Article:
Washington business groups sue EPA, calling water quality standards 'impossible'


A handful of Washington business groups are suing the U.S. Environmental Protection Agency, claiming the water quality standards it adopted last year are impossible to meet.

The 40-page legal complaint centers around polychlorinated biphenyls, or PCBs, a legacy pollutant that has entered the Spokane River through wastewater discharged by the city of Spokane and Spokane County, as well as the Liberty Lake Sewer and Water District, Kaiser Aluminum and Inland Empire Paper Co., and other runoff sources.

Inland Empire is owned by the Cowles Co., which also owns The Spokesman-Review.

Studies have linked PCBs to certain types of cancer, and conservation groups across Washington say the chemicals are absorbed by fish that could make humans sick after eating.

Five plaintiffs filed the lawsuit this week in U.S. District Court: Greater Spokane, Inc., the Northwest Pulp & Paper Association, American Forest & Paper Association, Food Northwest and the Association of Washington Business.

In 2022, the EPA established a stricter water quality standard that had been rolled back during the Trump administration. The plaintiffs say those water quality standards are unrealistic, and when municipalities accrue fines because of the standards, the costs will be passed on to ratepayers.

The water quality standards are "so stringent that compliance cannot even be measured, much less achieved," the lawsuit reads.

"EPA arrived at these impossible standards by populating the variables in the relevant standards-setting formula with values that are unscientific, conflict with EPA guidance, and have no basis in real-world data."

Katelyn Scott, a lawyer for Spokane Riverkeeper, said the 2022 water quality standards are "near and dear" to the environmental nonprofit. Rescinding water quality standards due to industry pressure undermines the purpose of the Clean Water Act, she added.

"We strongly believe that our River should be PCB free," Scott wrote in a statement. "The Spokane River is one of the most polluted rivers in Washington State for PCBs, and rolling back the regulations puts the health and wellbeing of our River and people at risk."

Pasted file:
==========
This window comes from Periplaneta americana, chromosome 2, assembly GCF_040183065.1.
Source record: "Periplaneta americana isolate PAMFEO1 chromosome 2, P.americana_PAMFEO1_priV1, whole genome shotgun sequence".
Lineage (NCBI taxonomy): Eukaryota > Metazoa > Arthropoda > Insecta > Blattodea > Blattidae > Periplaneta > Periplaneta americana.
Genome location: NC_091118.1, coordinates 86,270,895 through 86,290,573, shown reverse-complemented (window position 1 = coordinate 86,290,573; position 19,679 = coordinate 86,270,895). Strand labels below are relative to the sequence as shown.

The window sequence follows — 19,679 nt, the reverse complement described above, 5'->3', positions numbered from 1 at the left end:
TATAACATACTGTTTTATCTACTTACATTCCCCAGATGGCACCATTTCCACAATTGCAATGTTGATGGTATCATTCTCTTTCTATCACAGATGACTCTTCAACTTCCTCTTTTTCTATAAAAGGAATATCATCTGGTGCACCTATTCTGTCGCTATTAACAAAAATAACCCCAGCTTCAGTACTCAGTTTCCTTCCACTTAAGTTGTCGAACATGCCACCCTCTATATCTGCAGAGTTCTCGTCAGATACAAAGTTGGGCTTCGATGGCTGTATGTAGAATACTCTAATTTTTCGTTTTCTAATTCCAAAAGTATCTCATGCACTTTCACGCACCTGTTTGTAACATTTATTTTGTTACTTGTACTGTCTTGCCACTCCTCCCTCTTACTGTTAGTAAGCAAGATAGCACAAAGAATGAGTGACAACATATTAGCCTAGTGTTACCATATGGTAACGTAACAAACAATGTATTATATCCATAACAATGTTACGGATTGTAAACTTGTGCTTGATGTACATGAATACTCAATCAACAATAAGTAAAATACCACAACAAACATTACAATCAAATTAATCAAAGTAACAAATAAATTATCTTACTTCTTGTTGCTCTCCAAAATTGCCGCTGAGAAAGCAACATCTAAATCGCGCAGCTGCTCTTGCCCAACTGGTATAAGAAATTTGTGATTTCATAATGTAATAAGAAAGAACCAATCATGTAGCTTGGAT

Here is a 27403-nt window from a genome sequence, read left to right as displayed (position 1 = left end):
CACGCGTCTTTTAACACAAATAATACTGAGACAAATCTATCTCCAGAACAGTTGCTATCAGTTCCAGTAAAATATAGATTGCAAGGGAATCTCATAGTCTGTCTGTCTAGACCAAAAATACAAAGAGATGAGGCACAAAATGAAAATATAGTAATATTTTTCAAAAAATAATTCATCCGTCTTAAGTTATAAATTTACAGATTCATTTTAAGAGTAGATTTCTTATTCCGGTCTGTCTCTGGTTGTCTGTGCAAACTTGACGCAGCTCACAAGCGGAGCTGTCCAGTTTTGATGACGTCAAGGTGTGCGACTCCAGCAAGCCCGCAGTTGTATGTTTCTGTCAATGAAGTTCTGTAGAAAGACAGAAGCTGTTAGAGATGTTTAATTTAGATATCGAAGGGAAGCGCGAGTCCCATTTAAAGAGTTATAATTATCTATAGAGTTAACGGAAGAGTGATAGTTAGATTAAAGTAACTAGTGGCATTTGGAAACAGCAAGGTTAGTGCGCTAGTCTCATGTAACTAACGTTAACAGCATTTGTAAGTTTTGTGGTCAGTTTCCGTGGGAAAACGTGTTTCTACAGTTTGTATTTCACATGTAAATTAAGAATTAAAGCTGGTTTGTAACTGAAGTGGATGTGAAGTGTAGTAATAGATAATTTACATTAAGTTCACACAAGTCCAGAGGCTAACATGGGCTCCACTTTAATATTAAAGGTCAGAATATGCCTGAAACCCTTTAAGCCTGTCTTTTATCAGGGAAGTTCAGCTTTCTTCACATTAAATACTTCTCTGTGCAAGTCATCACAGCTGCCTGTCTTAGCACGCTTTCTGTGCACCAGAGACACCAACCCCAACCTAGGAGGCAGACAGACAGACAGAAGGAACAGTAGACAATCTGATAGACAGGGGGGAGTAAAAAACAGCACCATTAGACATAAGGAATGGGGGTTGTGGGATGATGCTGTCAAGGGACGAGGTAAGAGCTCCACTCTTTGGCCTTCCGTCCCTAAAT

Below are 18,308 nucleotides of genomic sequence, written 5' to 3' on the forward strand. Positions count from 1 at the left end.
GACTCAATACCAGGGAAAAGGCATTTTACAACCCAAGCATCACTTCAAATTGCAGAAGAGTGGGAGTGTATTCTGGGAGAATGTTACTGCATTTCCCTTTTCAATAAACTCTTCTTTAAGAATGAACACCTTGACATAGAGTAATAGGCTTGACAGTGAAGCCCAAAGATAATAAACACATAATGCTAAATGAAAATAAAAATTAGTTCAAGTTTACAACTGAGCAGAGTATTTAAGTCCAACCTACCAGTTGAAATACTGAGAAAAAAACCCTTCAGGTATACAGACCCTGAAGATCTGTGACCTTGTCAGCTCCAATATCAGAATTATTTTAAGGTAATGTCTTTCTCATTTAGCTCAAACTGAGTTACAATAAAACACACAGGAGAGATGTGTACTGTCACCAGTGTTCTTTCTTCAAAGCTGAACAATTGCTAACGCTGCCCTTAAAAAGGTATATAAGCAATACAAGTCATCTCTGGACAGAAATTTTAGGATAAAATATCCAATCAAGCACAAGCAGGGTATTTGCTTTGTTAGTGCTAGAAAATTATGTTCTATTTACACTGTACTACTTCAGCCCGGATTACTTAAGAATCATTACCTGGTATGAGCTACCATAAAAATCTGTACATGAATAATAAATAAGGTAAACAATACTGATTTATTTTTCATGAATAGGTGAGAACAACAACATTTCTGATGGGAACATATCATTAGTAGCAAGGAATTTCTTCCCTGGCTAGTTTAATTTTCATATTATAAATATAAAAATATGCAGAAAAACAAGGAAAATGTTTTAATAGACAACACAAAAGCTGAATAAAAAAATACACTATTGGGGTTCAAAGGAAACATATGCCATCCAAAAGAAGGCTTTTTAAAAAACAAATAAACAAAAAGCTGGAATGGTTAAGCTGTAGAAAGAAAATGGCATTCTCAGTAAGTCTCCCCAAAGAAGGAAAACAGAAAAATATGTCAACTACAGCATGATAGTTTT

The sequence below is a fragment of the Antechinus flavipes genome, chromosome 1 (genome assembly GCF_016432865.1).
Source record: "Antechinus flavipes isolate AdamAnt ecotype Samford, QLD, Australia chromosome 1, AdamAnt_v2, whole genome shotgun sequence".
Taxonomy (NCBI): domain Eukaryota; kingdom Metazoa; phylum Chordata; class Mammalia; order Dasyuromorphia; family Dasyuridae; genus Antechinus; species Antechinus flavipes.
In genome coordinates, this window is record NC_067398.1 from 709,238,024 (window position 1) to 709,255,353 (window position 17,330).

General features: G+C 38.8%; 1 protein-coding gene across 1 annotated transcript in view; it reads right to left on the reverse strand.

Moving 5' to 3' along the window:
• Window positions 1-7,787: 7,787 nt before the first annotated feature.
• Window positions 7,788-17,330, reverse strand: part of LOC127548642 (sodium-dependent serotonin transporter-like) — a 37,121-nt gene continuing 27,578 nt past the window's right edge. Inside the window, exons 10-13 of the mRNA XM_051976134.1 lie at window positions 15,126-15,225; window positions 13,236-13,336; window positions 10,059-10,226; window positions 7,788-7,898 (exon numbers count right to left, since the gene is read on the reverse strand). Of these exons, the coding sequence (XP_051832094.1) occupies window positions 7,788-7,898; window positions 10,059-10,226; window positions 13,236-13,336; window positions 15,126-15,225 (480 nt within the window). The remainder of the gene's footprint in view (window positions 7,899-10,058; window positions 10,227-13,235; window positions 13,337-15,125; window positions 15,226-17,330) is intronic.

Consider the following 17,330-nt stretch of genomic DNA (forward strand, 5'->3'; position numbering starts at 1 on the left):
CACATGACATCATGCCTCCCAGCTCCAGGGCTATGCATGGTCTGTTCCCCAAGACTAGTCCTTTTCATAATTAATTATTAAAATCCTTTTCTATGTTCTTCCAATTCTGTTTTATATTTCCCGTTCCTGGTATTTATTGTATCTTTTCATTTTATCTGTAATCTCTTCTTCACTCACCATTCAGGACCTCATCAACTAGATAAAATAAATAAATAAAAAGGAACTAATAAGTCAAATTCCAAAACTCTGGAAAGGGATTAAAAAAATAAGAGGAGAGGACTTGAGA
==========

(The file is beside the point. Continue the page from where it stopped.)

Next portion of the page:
Jake Mayson, director of Public Policy at Greater Spokane Inc., said the 2022 regulations are unattainable for businesses and municipalities in Spokane County.

The water quality standards "cannot be measured by current technology," Mayson said in a phone interview.

"The idea that our municipalities in the region and our public and private entities would be subject to this regulation is really disappointing."

Mayson added that the inevitable fines accrued by towns and cities unable to meet the water quality standards will be passed on directly to ratepayers.

Doug Krapas, environmental manager for Inland Empire Paper Company, called the 2022 water quality standards a "regulatory injustice." He said Inland Empire Paper Company and other groups have repeatedly asked the EPA to reconsider the standards.

"We, in the Spokane region, are very fortunate to have the most advanced water treatment facilities in the nation," Krapas wrote. "These state-of-the-art facilities are capable of removing over 99% of these (inadvertently generated PCBs) to prevent them from entering the environment, but are still not capable of achieving what EPA has deemed to be an 'aspirational' water quality standard. There are currently no technologies, and EPA has not provided any other compliance pathways for attaining this standard, which puts our regional businesses and municipalities in an untenable conundrum."

EPA spokesperson Cathy Milbourn declined to comment, saying the federal agency had nothing to add because the litigation is pending.

Earlier this month, attorneys general from Montana and 10 other states also filed suit against the EPA over the 2023 water quality standards, arguing the federal regulations are unlawful and violate the Clean Water Act.